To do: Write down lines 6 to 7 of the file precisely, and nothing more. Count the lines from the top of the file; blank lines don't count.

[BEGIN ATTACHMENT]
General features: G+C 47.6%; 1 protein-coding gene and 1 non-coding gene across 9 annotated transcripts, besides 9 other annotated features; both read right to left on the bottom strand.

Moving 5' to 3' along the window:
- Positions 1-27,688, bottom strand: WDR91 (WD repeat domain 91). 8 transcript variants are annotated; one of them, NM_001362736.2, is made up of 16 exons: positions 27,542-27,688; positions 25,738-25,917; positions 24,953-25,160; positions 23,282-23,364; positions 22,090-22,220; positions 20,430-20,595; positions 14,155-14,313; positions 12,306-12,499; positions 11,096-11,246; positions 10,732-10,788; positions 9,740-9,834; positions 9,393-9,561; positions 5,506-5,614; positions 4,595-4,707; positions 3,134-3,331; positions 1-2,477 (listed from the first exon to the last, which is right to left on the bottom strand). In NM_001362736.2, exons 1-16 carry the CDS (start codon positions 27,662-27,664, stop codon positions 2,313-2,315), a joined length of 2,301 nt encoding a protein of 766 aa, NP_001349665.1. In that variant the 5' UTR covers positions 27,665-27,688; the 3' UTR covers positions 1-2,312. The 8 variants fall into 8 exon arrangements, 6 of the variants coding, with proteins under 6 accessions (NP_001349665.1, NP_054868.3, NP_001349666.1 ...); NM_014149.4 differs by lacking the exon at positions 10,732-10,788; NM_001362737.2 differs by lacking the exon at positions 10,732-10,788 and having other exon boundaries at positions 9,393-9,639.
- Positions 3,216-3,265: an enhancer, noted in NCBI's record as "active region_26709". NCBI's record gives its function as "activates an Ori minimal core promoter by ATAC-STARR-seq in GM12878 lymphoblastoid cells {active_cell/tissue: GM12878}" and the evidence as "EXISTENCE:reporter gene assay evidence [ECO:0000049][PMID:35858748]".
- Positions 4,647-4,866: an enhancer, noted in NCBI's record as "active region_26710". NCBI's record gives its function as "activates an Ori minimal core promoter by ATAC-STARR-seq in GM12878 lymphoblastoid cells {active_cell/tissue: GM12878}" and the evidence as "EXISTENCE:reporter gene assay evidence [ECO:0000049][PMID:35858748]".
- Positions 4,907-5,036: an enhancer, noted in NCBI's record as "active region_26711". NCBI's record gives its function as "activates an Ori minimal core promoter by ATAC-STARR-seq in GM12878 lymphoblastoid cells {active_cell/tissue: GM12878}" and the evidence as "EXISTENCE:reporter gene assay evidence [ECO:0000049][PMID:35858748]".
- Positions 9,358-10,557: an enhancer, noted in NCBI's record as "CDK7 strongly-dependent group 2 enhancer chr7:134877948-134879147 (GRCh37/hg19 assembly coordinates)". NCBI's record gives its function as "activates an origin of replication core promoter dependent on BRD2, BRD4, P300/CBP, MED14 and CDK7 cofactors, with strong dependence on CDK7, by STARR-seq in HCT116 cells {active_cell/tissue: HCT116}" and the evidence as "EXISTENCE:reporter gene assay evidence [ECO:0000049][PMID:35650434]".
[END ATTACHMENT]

- Positions 4,907-5,036: an enhancer, noted in NCBI's record as "active region_26711". NCBI's record gives its function as "activates an Ori minimal core promoter by ATAC-STARR-seq in GM12878 lymphoblastoid cells {active_cell/tissue: GM12878}" and the evidence as "EXISTENCE:reporter gene assay evidence [ECO:0000049][PMID:35858748]".
- Positions 9,358-10,557: an enhancer, noted in NCBI's record as "CDK7 strongly-dependent group 2 enhancer chr7:134877948-134879147 (GRCh37/hg19 assembly coordinates)". NCBI's record gives its function as "activates an origin of replication core promoter dependent on BRD2, BRD4, P300/CBP, MED14 and CDK7 cofactors, with strong dependence on CDK7, by STARR-seq in HCT116 cells {active_cell/tissue: HCT116}" and the evidence as "EXISTENCE:reporter gene assay evidence [ECO:0000049][PMID:35650434]".